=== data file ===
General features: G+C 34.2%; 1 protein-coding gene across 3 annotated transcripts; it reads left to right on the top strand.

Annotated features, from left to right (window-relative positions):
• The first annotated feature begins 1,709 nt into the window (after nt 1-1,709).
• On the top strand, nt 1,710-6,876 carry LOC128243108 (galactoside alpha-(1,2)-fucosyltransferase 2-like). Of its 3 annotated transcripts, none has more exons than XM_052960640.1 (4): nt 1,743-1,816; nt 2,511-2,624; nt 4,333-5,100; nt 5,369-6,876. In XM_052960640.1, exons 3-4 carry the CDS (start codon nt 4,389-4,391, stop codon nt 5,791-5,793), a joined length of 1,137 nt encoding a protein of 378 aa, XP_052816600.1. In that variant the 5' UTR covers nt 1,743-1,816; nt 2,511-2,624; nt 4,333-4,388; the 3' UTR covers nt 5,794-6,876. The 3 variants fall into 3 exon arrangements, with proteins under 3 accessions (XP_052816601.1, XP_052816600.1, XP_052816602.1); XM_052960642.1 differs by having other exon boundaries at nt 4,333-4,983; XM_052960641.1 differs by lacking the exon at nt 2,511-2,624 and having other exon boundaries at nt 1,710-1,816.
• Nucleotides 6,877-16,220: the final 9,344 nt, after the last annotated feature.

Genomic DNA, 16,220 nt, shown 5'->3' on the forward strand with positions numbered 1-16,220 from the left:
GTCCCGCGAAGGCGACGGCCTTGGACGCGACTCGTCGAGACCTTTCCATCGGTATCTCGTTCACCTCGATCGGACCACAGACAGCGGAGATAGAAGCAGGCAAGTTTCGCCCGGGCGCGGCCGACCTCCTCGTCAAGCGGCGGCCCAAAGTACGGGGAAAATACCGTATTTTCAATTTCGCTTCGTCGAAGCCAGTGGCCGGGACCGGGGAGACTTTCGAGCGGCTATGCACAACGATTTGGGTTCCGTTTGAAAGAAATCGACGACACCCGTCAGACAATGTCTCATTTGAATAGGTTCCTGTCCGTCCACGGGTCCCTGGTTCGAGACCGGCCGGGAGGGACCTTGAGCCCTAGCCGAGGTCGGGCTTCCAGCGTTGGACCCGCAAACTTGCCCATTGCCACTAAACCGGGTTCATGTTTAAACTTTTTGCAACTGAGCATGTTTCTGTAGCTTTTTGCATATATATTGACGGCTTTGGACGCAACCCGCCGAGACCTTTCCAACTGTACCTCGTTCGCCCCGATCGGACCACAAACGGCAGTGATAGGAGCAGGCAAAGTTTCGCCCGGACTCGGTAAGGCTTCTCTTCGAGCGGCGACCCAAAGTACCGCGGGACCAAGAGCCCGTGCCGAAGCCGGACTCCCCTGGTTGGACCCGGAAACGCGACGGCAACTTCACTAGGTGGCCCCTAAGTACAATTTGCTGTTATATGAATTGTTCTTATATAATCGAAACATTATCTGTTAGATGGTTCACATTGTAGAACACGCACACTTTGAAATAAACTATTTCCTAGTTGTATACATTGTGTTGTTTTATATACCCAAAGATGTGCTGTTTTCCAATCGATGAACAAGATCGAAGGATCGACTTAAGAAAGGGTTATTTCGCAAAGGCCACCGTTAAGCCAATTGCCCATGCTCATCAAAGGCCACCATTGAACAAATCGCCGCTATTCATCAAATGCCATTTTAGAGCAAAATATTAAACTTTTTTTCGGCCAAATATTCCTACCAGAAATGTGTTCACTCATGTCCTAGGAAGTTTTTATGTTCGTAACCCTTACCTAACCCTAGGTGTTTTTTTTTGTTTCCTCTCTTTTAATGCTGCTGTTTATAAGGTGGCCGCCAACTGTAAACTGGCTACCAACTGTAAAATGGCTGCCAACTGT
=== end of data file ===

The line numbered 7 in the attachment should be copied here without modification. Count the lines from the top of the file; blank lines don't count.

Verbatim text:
GTCCCGCGAAGGCGACGGCCTTGGACGCGACTCGTCGAGACCTTTCCATCGGTATCTCGTTCACCTCGATCGGACCACAGACAGCGGAGATAGAAGCAGGCAAGTTTCGCCCGGGCGCGGCCGACCTCCTCGTCAAGCGGCGGCCCAAAGTACGGGGAAAATACCGTATTTTCAATTTCGCTTCGTCGAAGCCAGTGGCCGGGACCGGGGAGACTTTCGAGCGGCTATGCACAACGATTTGGGTTCCGTTTGAAAGAAATCGACGACACCCGTCAGACAATGTCTCATTTGAATAGGTTCCTGTCCGTCCACGGGTCCCTGGTTCGAGACCGGCCGGGAGGGACCTTGAGCCCTAGCCGAGGTCGGGCTTCCAGCGTTGGACCCGCAAACTTGCCCATTGCCACTAAACCGGGTTCATGTTTAAACTTTTTGCAACTGAGCATGTTTCTGTAGCTTTTTGCATATATATTGACGGCTTTGGACGCAACCCGCCGAGACCTTTCCAACTGTACCTCGTTCGCCCCGATCGGACCACAAACGGCAGTGATAGGAGCAGGCAAAGTTTCGCCCGGACTCGGTAAGGCTTCTCTTCGAGCGGCGACCCAAAGTACCGCGGGACCAAGAGCCCGTGCCGAAGCCGGACTCCCCTGGTTGGACCCGGAAACGCGACGGCAACTTCACTAGGTGGCCCCTAAGTACAATTTGCTGTTATATGAATTGTTCTTATATAATCGAAACATTATCTGTTAGATGGTTCACATTGTAGAACACGCACACTTTGAAATAAACTATTTCCTAGTTGTATACATTGTGTTGTTTTATATACCCAAAGATGTGCTGTTTTCCAATCGATGAACAAGATCGAAGGATCGACTTAAGAAAGGGTTATTTCGCAAAGGCCACCGTTAAGCCAATTGCCCATGCTCATCAAAGGCCACCATTGAACAAATCGCCGCTATTCATCAAATGCCATTTTAGAGCAAAATATTAAACTTTTTTTCGGCCAAATATTCCTACCAGAAATGTGTTCACTCATGTCCTAGGAAGTTTTTATGTTCGTAACCCTTACCTAACCCTAGGTGTTTTTTTTTGTTTCCTCTCTTTTAATGCTGCTGTTTATAAGGTGGCCGCCAACTGTAAACTGGCTACCAACTGTAAAATGGCTGCCAACTGT